There are two main categories of burn surgery: acute and reconstructive. Acute burn care occurs immediately after the injury. Complex burns often require consultation with plastic surgeons, who assist with the inpatient and outpatient management of these cases. Large burns, or burns of critical body areas, should be treated at a verified burn center, such as the Trauma Burn Center here at the University of Michigan. Many smaller burns can be treated with outpatient options. Some patients may need reconstructive burn surgery after the initial burn wounds have healed. This type of care is usually provided by a plastic surgeon. The goals of reconstructive burn surgery are to improve both the function and the cosmetic appearance of burn scars. This involves altering scar tissue, with both non-operative and operative treatment.
What are the benefits of reconstructive burn surgery?
Surgery will not be able to remove a patient’s burn scars entirely, but it will help improve basic functions and make scars less noticeable. Scarring can limit the normal motion of the neck, shoulder, hands, or legs. Often surgery to help release this contracture can help a patient regain range of motion. Facial scarring that leads to problems with the eyelids, lips, nose, or hair loss can also be helped with reconstructive burn surgery. Scars that are abnormally thick, wide, or discolored might also be improved by a variety of operative and non-operative methods.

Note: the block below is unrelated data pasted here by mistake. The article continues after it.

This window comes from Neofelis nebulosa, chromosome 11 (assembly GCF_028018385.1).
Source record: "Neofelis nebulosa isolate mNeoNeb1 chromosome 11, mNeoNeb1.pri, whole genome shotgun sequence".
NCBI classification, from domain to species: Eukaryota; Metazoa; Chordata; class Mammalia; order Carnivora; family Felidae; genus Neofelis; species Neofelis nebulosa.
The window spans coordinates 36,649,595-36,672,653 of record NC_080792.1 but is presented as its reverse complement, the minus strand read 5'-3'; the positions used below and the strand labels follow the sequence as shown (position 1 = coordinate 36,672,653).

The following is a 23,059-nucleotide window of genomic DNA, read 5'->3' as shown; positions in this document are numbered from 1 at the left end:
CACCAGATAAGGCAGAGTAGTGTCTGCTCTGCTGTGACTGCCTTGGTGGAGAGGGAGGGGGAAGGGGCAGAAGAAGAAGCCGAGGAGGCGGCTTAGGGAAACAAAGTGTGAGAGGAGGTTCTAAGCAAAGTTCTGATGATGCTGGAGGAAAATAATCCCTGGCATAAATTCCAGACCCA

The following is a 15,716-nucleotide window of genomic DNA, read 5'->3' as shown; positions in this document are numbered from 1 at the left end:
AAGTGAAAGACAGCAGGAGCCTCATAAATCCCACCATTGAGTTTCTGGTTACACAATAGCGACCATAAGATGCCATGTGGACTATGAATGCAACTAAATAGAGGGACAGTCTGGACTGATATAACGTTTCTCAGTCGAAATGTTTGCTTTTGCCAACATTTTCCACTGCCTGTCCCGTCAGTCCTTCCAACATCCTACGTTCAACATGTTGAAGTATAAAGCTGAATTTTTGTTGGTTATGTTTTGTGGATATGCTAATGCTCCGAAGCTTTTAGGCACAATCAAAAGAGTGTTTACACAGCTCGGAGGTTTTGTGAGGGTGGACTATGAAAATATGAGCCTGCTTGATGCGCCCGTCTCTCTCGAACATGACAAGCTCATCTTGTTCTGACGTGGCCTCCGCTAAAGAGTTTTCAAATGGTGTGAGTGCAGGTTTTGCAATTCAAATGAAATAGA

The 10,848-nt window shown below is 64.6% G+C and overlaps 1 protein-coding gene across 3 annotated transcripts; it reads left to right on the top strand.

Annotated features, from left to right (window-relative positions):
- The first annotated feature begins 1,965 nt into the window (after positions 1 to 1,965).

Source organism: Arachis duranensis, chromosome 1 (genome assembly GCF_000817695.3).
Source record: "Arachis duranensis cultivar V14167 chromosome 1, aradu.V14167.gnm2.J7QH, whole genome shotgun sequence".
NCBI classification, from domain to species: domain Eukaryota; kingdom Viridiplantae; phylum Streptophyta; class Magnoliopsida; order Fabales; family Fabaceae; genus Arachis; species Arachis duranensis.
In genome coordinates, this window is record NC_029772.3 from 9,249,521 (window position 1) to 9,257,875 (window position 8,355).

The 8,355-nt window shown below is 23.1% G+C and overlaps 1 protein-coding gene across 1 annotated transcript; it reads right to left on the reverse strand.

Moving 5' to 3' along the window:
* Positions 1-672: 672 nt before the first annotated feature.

What are the options for reconstructive burn treatment?
Non-operative therapies might involve scar massage, application of pressure garments, or other topical therapies. Occupational therapist at the University of Michigan can help fit patients with pressure garments. The team includes specialty hand therapists who help with rehabilitation of hand burns and scars. Surgical options consist mainly of scar release procedures. The tight scar tissue is released and the open area closed by a plastic surgeon.
If you need reconstructive burn treatment
1) To provide a complete medical history, including information about previous surgical procedures; past and present medical conditions; and any medications or herbal supplements you are taking. 2) Your surgeon to conduct a complete physical examination. 3) To discuss possible risks and complications of the procedure.